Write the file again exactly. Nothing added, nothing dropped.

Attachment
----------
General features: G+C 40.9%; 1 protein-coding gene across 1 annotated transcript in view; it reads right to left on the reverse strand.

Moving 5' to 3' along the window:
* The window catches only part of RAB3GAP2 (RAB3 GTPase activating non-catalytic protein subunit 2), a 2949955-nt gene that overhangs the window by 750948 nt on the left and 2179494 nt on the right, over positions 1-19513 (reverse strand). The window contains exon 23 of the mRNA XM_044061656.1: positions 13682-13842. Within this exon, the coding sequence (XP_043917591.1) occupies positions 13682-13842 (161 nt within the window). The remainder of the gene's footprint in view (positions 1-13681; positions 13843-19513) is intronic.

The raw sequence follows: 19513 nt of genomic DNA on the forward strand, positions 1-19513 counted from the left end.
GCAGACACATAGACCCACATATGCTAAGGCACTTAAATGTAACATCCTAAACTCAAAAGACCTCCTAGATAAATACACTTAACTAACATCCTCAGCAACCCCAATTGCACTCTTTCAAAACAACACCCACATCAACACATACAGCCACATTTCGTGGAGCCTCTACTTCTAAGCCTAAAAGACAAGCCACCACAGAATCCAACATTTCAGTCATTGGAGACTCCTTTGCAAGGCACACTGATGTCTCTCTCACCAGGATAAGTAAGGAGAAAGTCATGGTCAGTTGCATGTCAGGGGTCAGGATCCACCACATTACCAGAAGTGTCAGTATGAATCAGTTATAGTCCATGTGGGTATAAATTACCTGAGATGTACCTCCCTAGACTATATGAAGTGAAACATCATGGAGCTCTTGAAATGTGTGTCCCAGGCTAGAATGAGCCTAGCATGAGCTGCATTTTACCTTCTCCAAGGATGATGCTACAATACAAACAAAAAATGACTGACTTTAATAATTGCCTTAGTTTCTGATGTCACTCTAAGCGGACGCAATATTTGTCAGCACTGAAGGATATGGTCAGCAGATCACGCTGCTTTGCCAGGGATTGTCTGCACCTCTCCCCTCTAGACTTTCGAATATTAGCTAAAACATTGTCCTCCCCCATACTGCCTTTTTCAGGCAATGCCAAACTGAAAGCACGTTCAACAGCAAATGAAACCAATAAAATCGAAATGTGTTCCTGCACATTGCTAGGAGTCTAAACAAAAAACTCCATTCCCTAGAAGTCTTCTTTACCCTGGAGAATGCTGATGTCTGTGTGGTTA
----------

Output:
General features: G+C 40.9%; 1 protein-coding gene across 1 annotated transcript in view; it reads right to left on the reverse strand.

Moving 5' to 3' along the window:
* The window catches only part of RAB3GAP2 (RAB3 GTPase activating non-catalytic protein subunit 2), a 2949955-nt gene that overhangs the window by 750948 nt on the left and 2179494 nt on the right, over positions 1-19513 (reverse strand). The window contains exon 23 of the mRNA XM_044061656.1: positions 13682-13842. Within this exon, the coding sequence (XP_043917591.1) occupies positions 13682-13842 (161 nt within the window). The remainder of the gene's footprint in view (positions 1-13681; positions 13843-19513) is intronic.

The raw sequence follows: 19513 nt of genomic DNA on the forward strand, positions 1-19513 counted from the left end.
GCAGACACATAGACCCACATATGCTAAGGCACTTAAATGTAACATCCTAAACTCAAAAGACCTCCTAGATAAATACACTTAACTAACATCCTCAGCAACCCCAATTGCACTCTTTCAAAACAACACCCACATCAACACATACAGCCACATTTCGTGGAGCCTCTACTTCTAAGCCTAAAAGACAAGCCACCACAGAATCCAACATTTCAGTCATTGGAGACTCCTTTGCAAGGCACACTGATGTCTCTCTCACCAGGATAAGTAAGGAGAAAGTCATGGTCAGTTGCATGTCAGGGGTCAGGATCCACCACATTACCAGAAGTGTCAGTATGAATCAGTTATAGTCCATGTGGGTATAAATTACCTGAGATGTACCTCCCTAGACTATATGAAGTGAAACATCATGGAGCTCTTGAAATGTGTGTCCCAGGCTAGAATGAGCCTAGCATGAGCTGCATTTTACCTTCTCCAAGGATGATGCTACAATACAAACAAAAAATGACTGACTTTAATAATTGCCTTAGTTTCTGATGTCACTCTAAGCGGACGCAATATTTGTCAGCACTGAAGGATATGGTCAGCAGATCACGCTGCTTTGCCAGGGATTGTCTGCACCTCTCCCCTCTAGACTTTCGAATATTAGCTAAAACATTGTCCTCCCCCATACTGCCTTTTTCAGGCAATGCCAAACTGAAAGCACGTTCAACAGCAAATGAAACCAATAAAATCGAAATGTGTTCCTGCACATTGCTAGGAGTCTAAACAAAAAACTCCATTCCCTAGAAGTCTTCTTTACCCTGGAGAATGCTGATGTCTGTGTGGTTA